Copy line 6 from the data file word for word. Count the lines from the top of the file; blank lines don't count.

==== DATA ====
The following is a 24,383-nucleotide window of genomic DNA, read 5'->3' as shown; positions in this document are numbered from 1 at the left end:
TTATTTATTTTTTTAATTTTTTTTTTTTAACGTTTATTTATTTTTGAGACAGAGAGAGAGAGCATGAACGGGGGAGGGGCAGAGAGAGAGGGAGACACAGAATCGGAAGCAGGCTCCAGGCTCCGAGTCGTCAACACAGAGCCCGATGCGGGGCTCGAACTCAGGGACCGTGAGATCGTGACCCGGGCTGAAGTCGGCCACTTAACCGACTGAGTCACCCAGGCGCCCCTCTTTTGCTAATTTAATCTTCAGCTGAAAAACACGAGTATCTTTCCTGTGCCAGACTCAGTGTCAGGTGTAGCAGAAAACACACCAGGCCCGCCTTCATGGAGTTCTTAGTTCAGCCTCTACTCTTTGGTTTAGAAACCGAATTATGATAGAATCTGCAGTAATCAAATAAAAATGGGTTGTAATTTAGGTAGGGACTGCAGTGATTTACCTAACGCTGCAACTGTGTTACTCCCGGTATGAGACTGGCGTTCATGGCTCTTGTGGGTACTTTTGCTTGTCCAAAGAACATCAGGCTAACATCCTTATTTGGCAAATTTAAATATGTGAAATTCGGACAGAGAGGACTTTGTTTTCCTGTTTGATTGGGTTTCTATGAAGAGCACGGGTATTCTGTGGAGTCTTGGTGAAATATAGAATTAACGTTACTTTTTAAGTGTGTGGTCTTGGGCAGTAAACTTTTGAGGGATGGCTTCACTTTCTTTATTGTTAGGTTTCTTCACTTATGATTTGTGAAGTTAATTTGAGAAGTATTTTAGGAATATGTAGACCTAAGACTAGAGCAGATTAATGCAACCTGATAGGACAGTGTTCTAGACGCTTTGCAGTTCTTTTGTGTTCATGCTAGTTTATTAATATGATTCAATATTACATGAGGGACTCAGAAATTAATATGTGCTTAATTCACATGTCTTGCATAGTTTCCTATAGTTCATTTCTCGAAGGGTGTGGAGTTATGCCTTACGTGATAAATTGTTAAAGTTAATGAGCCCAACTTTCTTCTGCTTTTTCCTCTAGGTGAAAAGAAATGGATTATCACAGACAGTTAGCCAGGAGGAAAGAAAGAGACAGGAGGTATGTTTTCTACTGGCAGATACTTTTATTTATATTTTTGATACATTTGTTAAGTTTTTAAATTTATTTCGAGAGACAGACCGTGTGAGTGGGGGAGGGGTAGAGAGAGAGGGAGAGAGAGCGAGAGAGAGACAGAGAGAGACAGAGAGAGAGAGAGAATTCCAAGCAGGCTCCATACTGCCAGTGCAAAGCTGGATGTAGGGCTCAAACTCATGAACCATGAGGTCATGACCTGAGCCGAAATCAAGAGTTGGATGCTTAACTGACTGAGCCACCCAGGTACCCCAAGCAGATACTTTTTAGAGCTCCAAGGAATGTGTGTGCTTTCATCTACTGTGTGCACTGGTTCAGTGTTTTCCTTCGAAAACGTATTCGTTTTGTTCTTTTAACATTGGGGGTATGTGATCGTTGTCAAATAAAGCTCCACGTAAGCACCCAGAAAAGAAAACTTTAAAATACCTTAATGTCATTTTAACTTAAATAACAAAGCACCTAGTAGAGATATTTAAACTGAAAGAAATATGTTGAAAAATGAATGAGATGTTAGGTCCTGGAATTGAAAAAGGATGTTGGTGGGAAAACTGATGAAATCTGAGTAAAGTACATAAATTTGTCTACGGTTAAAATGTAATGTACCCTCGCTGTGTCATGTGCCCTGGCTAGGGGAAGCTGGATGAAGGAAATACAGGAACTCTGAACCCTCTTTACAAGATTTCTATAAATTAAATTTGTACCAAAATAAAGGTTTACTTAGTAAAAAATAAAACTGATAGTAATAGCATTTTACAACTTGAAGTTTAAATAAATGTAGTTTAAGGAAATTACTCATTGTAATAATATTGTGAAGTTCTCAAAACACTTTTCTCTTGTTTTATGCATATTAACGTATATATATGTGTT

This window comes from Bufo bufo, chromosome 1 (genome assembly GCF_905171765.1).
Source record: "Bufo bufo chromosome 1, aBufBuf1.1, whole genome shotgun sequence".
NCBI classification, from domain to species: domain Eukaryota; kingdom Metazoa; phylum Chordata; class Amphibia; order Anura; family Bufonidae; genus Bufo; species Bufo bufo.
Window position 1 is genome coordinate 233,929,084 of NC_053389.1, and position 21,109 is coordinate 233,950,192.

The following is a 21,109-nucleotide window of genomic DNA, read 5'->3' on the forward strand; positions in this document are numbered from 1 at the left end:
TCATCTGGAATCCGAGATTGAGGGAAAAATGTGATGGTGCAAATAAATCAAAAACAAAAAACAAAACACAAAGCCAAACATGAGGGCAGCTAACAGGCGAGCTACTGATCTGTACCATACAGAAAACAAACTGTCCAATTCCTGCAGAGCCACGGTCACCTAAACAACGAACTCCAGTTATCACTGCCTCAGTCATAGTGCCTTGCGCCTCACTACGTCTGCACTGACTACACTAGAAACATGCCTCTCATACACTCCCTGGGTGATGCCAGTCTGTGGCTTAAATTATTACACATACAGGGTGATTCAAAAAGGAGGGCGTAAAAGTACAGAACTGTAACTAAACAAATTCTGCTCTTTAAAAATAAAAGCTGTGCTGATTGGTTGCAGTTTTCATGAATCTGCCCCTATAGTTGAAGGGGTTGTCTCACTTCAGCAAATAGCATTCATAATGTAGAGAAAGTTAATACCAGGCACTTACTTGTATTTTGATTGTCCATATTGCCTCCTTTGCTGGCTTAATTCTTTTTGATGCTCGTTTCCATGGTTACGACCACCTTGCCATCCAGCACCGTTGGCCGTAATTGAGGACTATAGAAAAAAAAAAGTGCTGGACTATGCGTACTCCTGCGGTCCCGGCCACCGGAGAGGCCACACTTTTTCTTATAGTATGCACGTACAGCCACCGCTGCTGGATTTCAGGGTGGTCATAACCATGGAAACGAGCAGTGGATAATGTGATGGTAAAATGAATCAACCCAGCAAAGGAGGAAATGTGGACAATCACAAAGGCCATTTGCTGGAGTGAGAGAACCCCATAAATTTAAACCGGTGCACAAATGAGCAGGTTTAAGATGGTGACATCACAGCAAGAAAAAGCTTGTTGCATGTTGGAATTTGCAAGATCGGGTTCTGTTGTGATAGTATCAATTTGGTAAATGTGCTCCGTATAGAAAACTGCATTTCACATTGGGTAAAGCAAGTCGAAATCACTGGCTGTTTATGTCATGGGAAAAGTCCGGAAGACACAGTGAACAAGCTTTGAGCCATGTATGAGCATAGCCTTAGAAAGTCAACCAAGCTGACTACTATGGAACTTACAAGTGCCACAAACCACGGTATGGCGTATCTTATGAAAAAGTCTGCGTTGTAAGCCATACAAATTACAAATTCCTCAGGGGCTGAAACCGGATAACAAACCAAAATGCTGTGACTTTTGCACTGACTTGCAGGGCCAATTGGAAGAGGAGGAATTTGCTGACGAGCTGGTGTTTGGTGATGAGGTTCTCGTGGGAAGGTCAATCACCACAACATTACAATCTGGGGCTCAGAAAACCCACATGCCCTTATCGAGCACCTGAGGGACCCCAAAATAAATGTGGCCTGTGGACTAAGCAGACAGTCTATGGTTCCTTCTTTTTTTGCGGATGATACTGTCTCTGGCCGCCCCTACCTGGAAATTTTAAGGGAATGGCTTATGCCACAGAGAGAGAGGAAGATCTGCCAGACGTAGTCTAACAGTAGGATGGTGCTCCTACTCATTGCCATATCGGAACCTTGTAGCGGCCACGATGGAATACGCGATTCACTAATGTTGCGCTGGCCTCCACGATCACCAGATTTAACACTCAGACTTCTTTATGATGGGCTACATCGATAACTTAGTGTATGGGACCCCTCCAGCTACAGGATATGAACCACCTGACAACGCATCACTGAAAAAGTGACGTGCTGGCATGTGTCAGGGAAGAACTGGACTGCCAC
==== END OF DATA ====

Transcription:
Window position 1 is genome coordinate 233,929,084 of NC_053389.1, and position 21,109 is coordinate 233,950,192.